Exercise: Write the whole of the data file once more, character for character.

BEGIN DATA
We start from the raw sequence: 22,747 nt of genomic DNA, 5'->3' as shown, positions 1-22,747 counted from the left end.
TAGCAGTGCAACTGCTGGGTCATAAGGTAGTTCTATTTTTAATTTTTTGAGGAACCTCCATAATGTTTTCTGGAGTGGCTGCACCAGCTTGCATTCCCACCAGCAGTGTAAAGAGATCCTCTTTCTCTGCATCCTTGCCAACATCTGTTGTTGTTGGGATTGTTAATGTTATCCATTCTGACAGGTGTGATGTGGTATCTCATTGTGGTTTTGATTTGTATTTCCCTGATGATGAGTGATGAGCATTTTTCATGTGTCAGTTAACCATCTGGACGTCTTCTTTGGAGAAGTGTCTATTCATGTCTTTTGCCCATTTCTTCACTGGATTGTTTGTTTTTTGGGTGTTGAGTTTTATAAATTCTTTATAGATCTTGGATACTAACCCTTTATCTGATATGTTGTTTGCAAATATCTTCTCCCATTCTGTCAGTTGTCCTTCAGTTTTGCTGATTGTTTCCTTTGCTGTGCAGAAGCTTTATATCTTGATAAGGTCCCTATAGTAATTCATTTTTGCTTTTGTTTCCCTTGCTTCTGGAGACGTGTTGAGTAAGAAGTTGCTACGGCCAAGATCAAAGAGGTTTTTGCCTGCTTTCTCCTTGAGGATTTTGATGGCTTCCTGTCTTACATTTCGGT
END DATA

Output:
We start from the raw sequence: 22,747 nt of genomic DNA, 5'->3' as shown, positions 1-22,747 counted from the left end.
TAGCAGTGCAACTGCTGGGTCATAAGGTAGTTCTATTTTTAATTTTTTGAGGAACCTCCATAATGTTTTCTGGAGTGGCTGCACCAGCTTGCATTCCCACCAGCAGTGTAAAGAGATCCTCTTTCTCTGCATCCTTGCCAACATCTGTTGTTGTTGGGATTGTTAATGTTATCCATTCTGACAGGTGTGATGTGGTATCTCATTGTGGTTTTGATTTGTATTTCCCTGATGATGAGTGATGAGCATTTTTCATGTGTCAGTTAACCATCTGGACGTCTTCTTTGGAGAAGTGTCTATTCATGTCTTTTGCCCATTTCTTCACTGGATTGTTTGTTTTTTGGGTGTTGAGTTTTATAAATTCTTTATAGATCTTGGATACTAACCCTTTATCTGATATGTTGTTTGCAAATATCTTCTCCCATTCTGTCAGTTGTCCTTCAGTTTTGCTGATTGTTTCCTTTGCTGTGCAGAAGCTTTATATCTTGATAAGGTCCCTATAGTAATTCATTTTTGCTTTTGTTTCCCTTGCTTCTGGAGACGTGTTGAGTAAGAAGTTGCTACGGCCAAGATCAAAGAGGTTTTTGCCTGCTTTCTCCTTGAGGATTTTGATGGCTTCCTGTCTTACATTTCGGT